Stay tuned!

Steve Pierce
President, Oregon Chapter of the American Meteorological Society (AMS)
Columbian Newspaper Weather Blogger

Don’t forget — you can get my latest weather and climate updates via Facebook. Send me a friend request at and I will add you in. Don’t forget to also bookmark this blog at Are you an amateur simply interested in weather? Maybe you are a professional meteorologist? Why not join the single largest chapter of the American Meteorological Society (AMS) in the country with 180 fellow members? The Oregon chapter hosts eight monthly meetings from September through June. All of these meetings are free and open to the public. We are always looking for new members. Dues are just $10 a year! For Oregon AMS meeting details and a membership application, please see


Steve Pierce

Steve Pierce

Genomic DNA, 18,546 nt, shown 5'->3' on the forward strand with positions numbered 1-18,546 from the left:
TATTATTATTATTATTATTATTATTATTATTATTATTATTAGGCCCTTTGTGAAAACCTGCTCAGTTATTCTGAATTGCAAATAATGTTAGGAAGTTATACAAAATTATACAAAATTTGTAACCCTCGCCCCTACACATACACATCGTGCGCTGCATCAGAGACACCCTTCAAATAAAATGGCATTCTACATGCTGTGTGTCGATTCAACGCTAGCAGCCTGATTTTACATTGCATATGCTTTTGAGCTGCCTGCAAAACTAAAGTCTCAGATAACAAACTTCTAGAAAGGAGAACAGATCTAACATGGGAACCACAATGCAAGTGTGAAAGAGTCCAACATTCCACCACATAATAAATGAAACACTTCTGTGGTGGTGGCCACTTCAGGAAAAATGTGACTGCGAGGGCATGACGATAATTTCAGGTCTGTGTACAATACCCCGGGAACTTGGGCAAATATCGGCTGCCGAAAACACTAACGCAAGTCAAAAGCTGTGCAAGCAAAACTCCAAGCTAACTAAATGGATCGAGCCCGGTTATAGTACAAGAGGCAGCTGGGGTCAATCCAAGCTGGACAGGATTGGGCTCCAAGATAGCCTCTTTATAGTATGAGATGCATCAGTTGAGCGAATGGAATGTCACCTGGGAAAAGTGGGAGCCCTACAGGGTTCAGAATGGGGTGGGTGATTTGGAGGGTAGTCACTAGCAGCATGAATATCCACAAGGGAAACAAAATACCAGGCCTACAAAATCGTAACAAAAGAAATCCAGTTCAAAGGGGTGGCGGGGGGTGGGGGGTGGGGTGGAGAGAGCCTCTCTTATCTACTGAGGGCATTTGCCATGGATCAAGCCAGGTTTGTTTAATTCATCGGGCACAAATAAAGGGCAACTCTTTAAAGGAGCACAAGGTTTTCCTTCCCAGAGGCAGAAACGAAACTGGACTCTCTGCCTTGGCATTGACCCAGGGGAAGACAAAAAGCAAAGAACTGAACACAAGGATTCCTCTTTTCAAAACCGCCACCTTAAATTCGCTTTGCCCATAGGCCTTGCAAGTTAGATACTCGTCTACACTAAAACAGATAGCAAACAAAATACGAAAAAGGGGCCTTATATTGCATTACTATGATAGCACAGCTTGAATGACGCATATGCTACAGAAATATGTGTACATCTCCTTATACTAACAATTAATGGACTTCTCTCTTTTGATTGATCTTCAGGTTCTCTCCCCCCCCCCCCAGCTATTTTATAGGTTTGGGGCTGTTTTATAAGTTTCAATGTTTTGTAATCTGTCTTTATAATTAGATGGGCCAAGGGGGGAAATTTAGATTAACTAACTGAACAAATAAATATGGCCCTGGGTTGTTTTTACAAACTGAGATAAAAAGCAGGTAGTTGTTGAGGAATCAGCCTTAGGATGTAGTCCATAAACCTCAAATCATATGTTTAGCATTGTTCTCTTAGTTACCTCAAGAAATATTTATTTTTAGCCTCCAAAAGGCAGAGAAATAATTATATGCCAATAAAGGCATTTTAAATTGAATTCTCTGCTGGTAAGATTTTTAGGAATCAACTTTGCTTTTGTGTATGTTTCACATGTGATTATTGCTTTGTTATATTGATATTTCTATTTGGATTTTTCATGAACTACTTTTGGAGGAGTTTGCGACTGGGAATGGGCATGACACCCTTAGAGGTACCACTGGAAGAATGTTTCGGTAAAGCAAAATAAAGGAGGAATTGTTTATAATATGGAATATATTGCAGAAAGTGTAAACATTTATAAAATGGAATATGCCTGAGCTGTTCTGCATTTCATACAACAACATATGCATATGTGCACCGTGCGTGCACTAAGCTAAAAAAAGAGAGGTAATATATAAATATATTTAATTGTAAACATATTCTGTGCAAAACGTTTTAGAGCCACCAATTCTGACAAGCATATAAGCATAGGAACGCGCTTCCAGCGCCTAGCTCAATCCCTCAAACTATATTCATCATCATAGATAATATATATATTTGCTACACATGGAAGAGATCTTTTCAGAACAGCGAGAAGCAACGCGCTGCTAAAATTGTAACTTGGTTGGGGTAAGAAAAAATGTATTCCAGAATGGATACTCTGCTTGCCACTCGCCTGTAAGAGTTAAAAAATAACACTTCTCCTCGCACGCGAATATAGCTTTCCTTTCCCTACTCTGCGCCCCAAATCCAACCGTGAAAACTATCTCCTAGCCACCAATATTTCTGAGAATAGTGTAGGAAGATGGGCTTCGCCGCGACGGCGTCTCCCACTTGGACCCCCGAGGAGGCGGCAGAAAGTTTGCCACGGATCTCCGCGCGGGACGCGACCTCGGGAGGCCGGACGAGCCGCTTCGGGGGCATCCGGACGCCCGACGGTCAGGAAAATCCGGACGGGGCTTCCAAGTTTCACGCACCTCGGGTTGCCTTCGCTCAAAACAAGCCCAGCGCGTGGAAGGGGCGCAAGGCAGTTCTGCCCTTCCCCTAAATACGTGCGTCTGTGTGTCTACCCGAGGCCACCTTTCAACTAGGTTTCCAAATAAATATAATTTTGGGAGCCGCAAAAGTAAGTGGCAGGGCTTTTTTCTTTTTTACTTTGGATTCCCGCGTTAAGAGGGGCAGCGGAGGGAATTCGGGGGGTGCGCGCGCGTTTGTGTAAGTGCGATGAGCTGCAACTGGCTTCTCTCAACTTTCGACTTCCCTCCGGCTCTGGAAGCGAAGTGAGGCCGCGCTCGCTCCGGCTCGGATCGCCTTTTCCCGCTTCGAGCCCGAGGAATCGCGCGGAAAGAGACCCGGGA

Steve Pierce is widely known as Oregon and Washington's "go-to-guy" when it comes to fast, accurate historical meteorological research and forecasts. Steve is currently the President of the Oregon Chapter of the American Meteorological Society (AMS). Steve is also recognized as a regional weather commentator and blogger who can be heard on local radio stations and seen in print media outlets across the Pacific Northwest. His Weather Blog is hosted by the Columbian Newspaper in Vancouver. Check it out! He is a third generation resident of Vancouver, Washington and holds a degree in Communications. Both sets of Steve's grandparents migrated to Vancouver during World War II. One set traveled from Lenox, Iowa to work in the Kaiser Shipyards supporting the war effort. The other set came to Vancouver from Olympia, Washington to work as educators for the rapidly expanding Vancouver School District. When the war was over, both sets of grandparents decided to stay in Vancouver and continue raising their families, as did thousands of other families at the time. Those who are most familiar with Steve can attest to the fact that weather is his true passion. His love for "all things weather" began at the age of 7 when Mt. St. Helens erupted in 1980. He was fascinated with which direction the ash plumes were headed. Then came the very powerful windstorm of Friday, November 13, 1981, also referred to as the "Friday the 13th" storm. This was the strongest storm to hit the Portland / Vancouver area since the great Columbus Day Storm of 1962! At age 11, he was asked to publish an extended weather forecast for his elementary school's weekly newsletter. In the 1980's, at age 14, Steve was the youngest of KGW-TV's local "weather watchers" and would phone in his daily Vancouver weather stats to then television meteorologist Jim Little for use on-air. Steve has lived through all of the major Pacific Northwest weather events of the past 30 years, and then some. The most notable events include; the bitterly cold winter of 1978-1979, the record setting snow storms of January 1980, the summer heat wave of August 1981, the windstorms of November 1981 and December 1995, the severe arctic blast of February 1989, the record flood of February 1996, the historic ice storm of January 2004, the Vancouver tornado of January 2008 and the record setting snow storm of Christmas 2008. Not to mention every Mt. St. Helens volcanic eruption in between. With access to the most extensive set of historical weather records available to date, Steve has personally designed and integrated a proprietary system that gives him the ability to quickly locate and manipulate weather data as far back as the 1800's. As one local Meteorologist put it, "Steve has fast access to historical weather data that is needed for media, agriculture, business, personal, historical and other climatological needs. He can quickly manipulate the data in many different ways. His forecasts are also quite accurate, especially at longer lead times." Steve also provides local storm assessments, narratives and weather presentations to the general public, as requested. In his spare time, Steve enjoys spending time with his family, the outdoors, vacationing at his family's coastal cabin and just relaxing! By the way, do you like your weather on the "extreme" side? So does Steve! Whether it is collecting damage assessment data & photos after record setting 125 mph winds at the coast in December 2007, being one of the first on the scene after the January 2008 Vancouver tornado, or feeling (literally) the awesome power of 100 mph wind gusts at Oregon's Crown Point in January 2010, Steve has experienced it all! As Steve says, "don't just love weather, live weather!" Check out Steve's personal weather website at: